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Association of visual acuity with educational outcomes: a prospective cohort study
  1. Catherine Jan1,2,3,
  2. Shi-Ming Li2,
  3. Meng-Tian Kang2,
  4. Luoru Liu4,
  5. He Li4,
  6. Ling Jin5,
  7. Xuezheng Qin6,
  8. Nathan Congdon5,7,8,
  9. Ningli Wang2
  1. 1The George Institute for Global Health, Faculty of Medicine, The University of New South Wale, New South Wales, Australia
  2. 2Beijing Tongren Hospital, Beijing Ophthalmology Visual Science Key Lab, Beijing Institute of Ophthalmology, Capital Medical University, Beijing Tongren Eye Center, Beijing, China
  3. 3School of Psychological and Cognitive Sciences, Peking University, Beijing, China
  4. 4Anyang Eye Hospital, Anyang, China
  5. 5State Key Laboratory of Ophthalmology, Zhongshan Ophthalmic Center, Sun Yat-sen University, Guangzhou, China
  6. 6School of Economics, Peking University, Beijing, China
  7. 7ORBIS International, New York, New York City, USA
  8. 8TREE Centre, Centre for Public Health, Queen’s University Belfast, Belfast, Northern Ireland
  1. Correspondence to Professor Ningli Wang, Beijing Tongren Hospital, Beijing Ophthalmology Visual Science Key Lab, Beijing Institute of Ophthalmology, Capital Medical University, Beijing Tongren Eye Center, Beijing 100730, China; wningli{at}vip.163.com

Abstract

Background/aim To quantify the impact of baseline presenting visual acuity (VA), refractive error and spectacles wear on subsequent academic performance among Chinese middle school children.

Methods A prospective, longitudinal, school-based study on grade 7 Chinese children (age, mean±SD, 12.7±0.5 years, range=11.1–15.9) at four randomly selected middle schools in Anyang, China. Comprehensive eye examinations including cycloplegic autorefraction were performed at baseline, and information on demographic characteristics, known risk factors for myopia and spectacle wear was collected. Academic test scores for all subjects in the curriculum were obtained from the local Bureau of Education. Main outcome measure was total test scores for five subjects at the end of grade 9, adjusted for total scored at the beginning of grade 7.

Results Among 2363 eligible children, 73.1% (1728/2363) had seventh grade test scores available. 93.9% (1623/1728) completed eye examinations, and 98.5% (1599/1623) of these had ninth grade test scores. Adjusting only for baseline test score, the following were significantly associated with higher ninth grade scores: younger age, male sex, less time outdoors, better baseline presenting VA, higher parental education and income and parental myopia, but refractive error and spectacle wear were not. In the full multivariate model, baseline test score (p<0.001), presenting VA (p<0.01), age (p<0.001), quality of life (p<0.05) and parental education (p<0.001) and myopia (either: p<0.05; both: p<0.05) remained significantly associated with better ninth grade scores.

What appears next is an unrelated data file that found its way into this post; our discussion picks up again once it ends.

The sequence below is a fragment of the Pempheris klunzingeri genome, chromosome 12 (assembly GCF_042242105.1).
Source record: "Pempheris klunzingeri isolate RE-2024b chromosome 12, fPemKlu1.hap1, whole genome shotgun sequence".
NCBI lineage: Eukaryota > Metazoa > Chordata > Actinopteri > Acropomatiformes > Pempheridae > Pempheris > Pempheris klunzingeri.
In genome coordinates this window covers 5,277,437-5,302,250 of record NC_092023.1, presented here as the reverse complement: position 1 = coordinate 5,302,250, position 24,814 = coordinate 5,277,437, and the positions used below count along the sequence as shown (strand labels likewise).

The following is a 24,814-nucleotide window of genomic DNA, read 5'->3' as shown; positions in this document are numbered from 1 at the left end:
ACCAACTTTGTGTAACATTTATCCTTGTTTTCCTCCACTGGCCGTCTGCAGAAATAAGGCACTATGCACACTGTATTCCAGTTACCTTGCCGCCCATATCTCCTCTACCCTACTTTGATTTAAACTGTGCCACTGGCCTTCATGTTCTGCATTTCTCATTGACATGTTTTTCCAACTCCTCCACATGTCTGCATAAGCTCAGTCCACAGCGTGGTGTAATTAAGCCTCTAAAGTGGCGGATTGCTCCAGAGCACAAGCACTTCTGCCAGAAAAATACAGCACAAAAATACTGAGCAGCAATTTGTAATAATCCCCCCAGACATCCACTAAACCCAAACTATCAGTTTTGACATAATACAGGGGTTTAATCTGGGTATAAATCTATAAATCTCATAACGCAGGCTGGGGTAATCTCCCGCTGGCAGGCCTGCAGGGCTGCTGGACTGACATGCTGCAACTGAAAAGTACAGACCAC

Conclusions In this longitudinal study, better presenting VA, but not cycloplegic refractive error or spectacle wear, was significantly associated with subsequent academic performance.

  • public health
  • vision
  • child health (paediatrics)
  • optics and refraction

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Footnotes

  • Contributors CJ and SML contributed equally to this work. CJ contributed to design, cleaning and analysis of data, and drafting of the manuscript. MTK contributed to the collection and cleaning of data. LL and HL contributed to data collection and field supervision. LJ contributed to the statistical method for data cleaning and analysis. XQ contributed to the statistical method and socioeconomic content. NC contributed to design, data analysis and revision of the manuscript for important intellectual content. SML contributed to design, collection of data and revision of manuscript. NLW contributed to design, acquisition of funding and general supervision of the research group. All authors reviewed and approved the manuscript.

  • Funding The authors have not declared a specific grant for this research from any funding agency in the public, commercial or not-for-profit sectors.

  • Competing interests None declared.

  • Patient consent for publication Not required.

  • Provenance and peer review Not commissioned; externally peer reviewed.

  • Data sharing statement Data of this study are available upon request. Please contact the corresponding author NW at wningli@vip.163.com.

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